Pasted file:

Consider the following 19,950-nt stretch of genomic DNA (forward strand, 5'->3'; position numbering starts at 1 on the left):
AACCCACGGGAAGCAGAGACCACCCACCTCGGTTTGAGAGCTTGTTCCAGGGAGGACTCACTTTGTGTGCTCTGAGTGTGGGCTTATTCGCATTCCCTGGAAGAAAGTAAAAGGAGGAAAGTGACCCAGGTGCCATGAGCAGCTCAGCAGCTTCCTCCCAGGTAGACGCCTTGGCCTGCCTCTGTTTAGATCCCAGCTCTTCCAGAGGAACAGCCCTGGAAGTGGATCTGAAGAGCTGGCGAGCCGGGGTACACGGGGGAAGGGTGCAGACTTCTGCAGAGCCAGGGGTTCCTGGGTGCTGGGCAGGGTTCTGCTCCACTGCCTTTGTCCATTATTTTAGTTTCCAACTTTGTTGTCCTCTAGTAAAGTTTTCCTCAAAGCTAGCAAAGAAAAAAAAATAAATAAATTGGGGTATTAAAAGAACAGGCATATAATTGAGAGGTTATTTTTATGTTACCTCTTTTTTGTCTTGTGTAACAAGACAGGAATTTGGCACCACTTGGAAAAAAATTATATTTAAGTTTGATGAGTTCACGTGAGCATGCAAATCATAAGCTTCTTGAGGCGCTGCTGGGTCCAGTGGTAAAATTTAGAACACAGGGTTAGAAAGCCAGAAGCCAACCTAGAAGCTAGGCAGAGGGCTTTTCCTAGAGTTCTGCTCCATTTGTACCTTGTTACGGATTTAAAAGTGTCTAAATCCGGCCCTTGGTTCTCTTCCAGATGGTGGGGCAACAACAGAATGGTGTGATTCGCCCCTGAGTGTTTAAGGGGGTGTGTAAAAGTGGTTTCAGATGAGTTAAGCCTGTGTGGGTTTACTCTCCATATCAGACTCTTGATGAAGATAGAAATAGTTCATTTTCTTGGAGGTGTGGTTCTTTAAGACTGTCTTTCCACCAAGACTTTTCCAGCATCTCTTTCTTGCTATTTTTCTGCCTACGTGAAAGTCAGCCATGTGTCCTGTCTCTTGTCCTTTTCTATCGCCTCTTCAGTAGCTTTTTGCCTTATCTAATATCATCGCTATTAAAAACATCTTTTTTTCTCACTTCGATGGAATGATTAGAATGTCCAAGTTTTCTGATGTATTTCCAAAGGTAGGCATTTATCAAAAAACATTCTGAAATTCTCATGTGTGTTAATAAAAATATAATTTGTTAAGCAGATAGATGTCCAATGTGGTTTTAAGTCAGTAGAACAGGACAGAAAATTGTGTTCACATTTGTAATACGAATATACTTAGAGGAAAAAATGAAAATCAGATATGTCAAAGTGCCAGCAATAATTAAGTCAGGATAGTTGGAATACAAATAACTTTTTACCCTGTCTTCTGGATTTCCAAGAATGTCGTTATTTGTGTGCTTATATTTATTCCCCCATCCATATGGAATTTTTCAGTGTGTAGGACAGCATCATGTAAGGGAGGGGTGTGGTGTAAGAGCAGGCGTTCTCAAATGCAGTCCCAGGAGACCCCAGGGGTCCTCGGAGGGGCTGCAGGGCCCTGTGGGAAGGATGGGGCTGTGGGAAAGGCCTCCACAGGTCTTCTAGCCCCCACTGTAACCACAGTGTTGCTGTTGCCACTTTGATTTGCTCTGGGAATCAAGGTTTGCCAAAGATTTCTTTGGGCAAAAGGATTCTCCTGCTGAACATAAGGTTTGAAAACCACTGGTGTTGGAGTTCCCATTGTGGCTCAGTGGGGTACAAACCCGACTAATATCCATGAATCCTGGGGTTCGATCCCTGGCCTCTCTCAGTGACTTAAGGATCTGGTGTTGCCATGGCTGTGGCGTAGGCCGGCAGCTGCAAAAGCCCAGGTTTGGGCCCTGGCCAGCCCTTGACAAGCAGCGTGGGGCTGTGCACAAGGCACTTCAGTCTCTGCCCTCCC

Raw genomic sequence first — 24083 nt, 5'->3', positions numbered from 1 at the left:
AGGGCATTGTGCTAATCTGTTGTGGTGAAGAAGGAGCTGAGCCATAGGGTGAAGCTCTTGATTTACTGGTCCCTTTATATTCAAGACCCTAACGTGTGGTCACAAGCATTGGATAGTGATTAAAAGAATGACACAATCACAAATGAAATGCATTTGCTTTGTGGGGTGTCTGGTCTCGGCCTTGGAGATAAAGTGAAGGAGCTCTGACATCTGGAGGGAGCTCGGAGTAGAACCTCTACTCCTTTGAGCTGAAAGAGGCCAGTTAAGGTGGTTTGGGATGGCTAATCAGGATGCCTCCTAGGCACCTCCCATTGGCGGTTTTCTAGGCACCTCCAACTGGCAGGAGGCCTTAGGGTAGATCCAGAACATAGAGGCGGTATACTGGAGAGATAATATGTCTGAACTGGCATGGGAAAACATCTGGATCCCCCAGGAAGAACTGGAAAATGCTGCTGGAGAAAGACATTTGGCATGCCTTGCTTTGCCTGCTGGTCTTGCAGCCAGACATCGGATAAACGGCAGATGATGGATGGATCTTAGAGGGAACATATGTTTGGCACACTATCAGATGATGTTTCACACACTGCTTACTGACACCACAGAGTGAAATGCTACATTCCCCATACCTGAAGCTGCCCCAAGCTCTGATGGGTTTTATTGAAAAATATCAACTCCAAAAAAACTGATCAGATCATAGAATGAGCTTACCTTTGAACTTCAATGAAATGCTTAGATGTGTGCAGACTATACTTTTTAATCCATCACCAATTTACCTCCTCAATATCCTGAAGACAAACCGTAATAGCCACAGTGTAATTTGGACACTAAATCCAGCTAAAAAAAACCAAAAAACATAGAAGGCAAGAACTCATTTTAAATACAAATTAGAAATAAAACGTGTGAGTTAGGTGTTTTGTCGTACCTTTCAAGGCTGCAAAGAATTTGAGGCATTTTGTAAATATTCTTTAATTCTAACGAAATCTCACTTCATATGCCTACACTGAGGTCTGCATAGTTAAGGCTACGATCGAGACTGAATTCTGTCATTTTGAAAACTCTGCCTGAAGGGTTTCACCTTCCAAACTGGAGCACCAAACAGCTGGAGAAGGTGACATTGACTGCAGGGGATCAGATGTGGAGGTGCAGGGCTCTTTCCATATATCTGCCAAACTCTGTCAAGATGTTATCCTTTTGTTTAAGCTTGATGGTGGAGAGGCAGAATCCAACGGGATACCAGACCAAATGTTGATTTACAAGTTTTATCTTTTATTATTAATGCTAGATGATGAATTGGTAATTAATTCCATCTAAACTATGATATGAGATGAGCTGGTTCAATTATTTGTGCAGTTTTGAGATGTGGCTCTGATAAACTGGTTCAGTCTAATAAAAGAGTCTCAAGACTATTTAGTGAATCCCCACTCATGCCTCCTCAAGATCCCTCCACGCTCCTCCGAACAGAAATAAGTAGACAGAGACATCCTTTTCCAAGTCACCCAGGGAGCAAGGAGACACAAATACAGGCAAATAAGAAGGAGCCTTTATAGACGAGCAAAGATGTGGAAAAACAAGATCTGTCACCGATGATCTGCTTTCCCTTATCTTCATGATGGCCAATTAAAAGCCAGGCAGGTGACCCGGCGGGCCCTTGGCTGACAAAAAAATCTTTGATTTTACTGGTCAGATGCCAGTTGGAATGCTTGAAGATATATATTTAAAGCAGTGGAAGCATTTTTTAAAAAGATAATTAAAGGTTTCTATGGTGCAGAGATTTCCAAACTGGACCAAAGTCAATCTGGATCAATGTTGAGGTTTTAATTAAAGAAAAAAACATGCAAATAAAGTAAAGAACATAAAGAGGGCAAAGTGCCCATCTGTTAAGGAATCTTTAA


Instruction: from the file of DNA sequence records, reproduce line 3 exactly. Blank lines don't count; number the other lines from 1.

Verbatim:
Raw genomic sequence first — 24083 nt, 5'->3', positions numbered from 1 at the left: